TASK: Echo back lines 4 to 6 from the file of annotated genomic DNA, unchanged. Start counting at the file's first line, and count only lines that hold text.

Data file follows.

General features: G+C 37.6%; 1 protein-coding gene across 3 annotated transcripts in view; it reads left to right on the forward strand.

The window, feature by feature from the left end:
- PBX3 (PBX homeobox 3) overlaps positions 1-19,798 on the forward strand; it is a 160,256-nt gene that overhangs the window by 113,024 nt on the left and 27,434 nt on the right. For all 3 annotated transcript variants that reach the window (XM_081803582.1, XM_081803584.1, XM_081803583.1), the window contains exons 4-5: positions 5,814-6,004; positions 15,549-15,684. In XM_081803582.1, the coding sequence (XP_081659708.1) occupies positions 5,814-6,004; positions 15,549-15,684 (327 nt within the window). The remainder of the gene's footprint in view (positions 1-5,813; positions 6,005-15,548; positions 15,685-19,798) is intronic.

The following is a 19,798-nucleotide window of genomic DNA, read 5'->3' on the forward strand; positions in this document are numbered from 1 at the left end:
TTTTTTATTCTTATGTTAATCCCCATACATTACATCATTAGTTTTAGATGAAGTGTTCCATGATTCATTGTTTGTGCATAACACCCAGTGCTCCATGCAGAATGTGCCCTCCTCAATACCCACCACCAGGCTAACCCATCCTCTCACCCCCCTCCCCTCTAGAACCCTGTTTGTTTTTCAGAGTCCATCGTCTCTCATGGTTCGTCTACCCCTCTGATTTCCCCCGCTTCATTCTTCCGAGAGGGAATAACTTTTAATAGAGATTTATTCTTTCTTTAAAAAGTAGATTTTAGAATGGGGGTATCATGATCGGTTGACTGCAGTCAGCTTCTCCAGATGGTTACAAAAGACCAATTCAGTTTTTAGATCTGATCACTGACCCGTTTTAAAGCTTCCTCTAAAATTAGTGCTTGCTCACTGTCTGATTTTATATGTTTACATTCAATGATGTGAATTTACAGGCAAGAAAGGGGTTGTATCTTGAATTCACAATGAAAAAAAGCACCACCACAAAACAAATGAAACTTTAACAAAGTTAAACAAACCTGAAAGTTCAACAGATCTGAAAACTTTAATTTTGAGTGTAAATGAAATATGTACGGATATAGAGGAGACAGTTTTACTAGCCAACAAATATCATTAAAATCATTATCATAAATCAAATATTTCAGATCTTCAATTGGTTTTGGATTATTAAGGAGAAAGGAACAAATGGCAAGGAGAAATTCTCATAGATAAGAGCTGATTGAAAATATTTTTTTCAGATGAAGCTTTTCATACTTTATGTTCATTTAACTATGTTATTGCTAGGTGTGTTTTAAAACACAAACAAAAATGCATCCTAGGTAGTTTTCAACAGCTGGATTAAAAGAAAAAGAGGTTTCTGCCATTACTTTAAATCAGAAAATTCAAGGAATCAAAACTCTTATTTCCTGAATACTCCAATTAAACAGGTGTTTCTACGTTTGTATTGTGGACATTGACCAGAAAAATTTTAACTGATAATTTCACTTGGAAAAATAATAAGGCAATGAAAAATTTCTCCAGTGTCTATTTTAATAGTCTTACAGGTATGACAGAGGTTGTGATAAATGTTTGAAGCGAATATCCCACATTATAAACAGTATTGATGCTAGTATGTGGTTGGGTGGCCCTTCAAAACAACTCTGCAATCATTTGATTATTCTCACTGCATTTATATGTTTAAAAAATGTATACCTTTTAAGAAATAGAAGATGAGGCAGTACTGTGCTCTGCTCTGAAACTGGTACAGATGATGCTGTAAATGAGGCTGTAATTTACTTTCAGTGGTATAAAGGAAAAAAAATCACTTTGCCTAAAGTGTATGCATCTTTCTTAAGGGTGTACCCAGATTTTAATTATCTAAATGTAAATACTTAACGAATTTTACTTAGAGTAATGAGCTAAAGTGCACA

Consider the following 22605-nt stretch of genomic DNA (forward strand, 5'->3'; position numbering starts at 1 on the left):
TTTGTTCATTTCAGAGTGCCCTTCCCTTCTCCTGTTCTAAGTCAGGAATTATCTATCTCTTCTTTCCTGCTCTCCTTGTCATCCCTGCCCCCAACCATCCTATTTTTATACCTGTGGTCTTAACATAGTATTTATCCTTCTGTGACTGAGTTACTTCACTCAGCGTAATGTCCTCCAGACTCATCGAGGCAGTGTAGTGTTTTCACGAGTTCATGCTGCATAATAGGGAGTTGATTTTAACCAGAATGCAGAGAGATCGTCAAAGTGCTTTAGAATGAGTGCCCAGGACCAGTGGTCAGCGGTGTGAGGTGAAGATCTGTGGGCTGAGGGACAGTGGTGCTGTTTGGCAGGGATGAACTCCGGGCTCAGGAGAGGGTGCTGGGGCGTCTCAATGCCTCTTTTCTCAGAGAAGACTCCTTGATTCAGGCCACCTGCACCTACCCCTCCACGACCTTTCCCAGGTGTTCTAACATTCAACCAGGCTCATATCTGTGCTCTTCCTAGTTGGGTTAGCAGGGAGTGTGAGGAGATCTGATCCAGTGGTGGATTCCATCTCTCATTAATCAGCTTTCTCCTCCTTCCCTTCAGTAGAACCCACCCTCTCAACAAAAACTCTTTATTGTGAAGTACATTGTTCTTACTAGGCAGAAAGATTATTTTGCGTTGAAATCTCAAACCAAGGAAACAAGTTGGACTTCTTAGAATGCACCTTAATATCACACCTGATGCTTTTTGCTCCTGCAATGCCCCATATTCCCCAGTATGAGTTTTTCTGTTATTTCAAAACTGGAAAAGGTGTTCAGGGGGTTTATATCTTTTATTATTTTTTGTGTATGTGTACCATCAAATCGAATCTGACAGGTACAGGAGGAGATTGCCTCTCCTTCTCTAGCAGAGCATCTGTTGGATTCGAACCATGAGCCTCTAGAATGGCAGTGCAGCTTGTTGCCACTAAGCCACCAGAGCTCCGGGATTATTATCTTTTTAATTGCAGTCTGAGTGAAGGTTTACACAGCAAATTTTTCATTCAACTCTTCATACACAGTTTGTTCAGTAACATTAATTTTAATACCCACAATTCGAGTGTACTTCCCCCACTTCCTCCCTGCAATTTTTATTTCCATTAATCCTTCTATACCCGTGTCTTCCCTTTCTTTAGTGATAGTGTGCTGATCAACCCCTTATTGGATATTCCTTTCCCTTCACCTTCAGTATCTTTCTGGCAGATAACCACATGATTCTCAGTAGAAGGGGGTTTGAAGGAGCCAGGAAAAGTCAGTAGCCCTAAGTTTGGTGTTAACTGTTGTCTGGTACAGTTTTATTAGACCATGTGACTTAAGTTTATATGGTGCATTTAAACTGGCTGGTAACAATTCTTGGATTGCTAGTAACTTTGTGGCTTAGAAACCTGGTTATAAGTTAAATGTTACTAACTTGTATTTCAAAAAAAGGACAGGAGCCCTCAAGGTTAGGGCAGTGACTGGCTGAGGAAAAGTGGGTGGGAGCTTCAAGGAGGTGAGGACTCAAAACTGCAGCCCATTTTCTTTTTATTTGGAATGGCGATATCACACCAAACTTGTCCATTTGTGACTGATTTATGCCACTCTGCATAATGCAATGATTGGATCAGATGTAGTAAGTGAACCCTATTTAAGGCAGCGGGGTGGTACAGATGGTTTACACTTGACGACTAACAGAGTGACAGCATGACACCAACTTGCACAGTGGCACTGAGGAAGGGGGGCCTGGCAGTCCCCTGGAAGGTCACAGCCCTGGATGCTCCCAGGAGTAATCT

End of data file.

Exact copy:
The following is a 19,798-nucleotide window of genomic DNA, read 5'->3' on the forward strand; positions in this document are numbered from 1 at the left end:
TTTTTTATTCTTATGTTAATCCCCATACATTACATCATTAGTTTTAGATGAAGTGTTCCATGATTCATTGTTTGTGCATAACACCCAGTGCTCCATGCAGAATGTGCCCTCCTCAATACCCACCACCAGGCTAACCCATCCTCTCACCCCCCTCCCCTCTAGAACCCTGTTTGTTTTTCAGAGTCCATCGTCTCTCATGGTTCGTCTACCCCTCTGATTTCCCCCGCTTCATTCTTCCGAGAGGGAATAACTTTTAATAGAGATTTATTCTTTCTTTAAAAAGTAGATTTTAGAATGGGGGTATCATGATCGGTTGACTGCAGTCAGCTTCTCCAGATGGTTACAAAAGACCAATTCAGTTTTTAGATCTGATCACTGACCCGTTTTAAAGCTTCCTCTAAAATTAGTGCTTGCTCACTGTCTGATTTTATATGTTTACATTCAATGATGTGAATTTACAGGCAAGAAAGGGGTTGTATCTTGAATTCACAATGAAAAAAAGCACCACCACAAAACAAATGAAACTTTAACAAAGTTAAACAAACCTGAAAGTTCAACAGATCTGAAAACTTTAATTTTGAGTGTAAATGAAATATGTACGGATATAGAGGAGACAGTTTTACTAGCCAACAAATATCATTAAAATCATTATCATAAATCAAATATTTCAGATCTTCAATTGGTTTTGGATTATTAAGGAGAAAGGAACAAATGGCAAGGAGAAATTCTCATAGATAAGAGCTGATTGAAAATATTTTTTTCAGATGAAGCTTTTCATACTTTATGTTCATTTAACTATGTTATTGCTAGGTGTGTTTTAAAACACAAACAAAAATGCATCCTAGGTAGTTTTCAACAGCTGGATTAAAAGAAAAAGAGGTTTCTGCCATTACTTTAAATCAGAAAATTCAAGGAATCAAAACTCTTATTTCCTGAATACTCCAATTAAACAGGTGTTTCTACGTTTGTATTGTGGACATTGACCAGAAAAATTTTAACTGATAATTTCACTTGGAAAAATAATAAGGCAATGAAAAATTTCTCCAGTGTCTATTTTAATAGTCTTACAGGTATGACAGAGGTTGTGATAAATGTTTGAAGCGAATATCCCACATTATAAACAGTATTGATGCTAGTATGTGGTTGGGTGGCCCTTCAAAACAACTCTGCAATCATTTGATTATTCTCACTGCATTTATATGTTTAAAAAATGTATACCTTTTAAGAAATAGAAGATGAGGCAGTACTGTGCTCTGCTCTGAAACTGGTACAGATGATGCTGTAAATGAGGCTGTAATTTACTTTCAGTGGTATAAAGGAAAAAAAATCACTTTGCCTAAAGTGTATGCATCTTTCTTAAGGGTGTACCCAGATTTTAATTATCTAAATGTAAATACTTAACGAATTTTACTTAGAGTAATGAGCTAAAGTGCACA

Consider the following 22605-nt stretch of genomic DNA (forward strand, 5'->3'; position numbering starts at 1 on the left):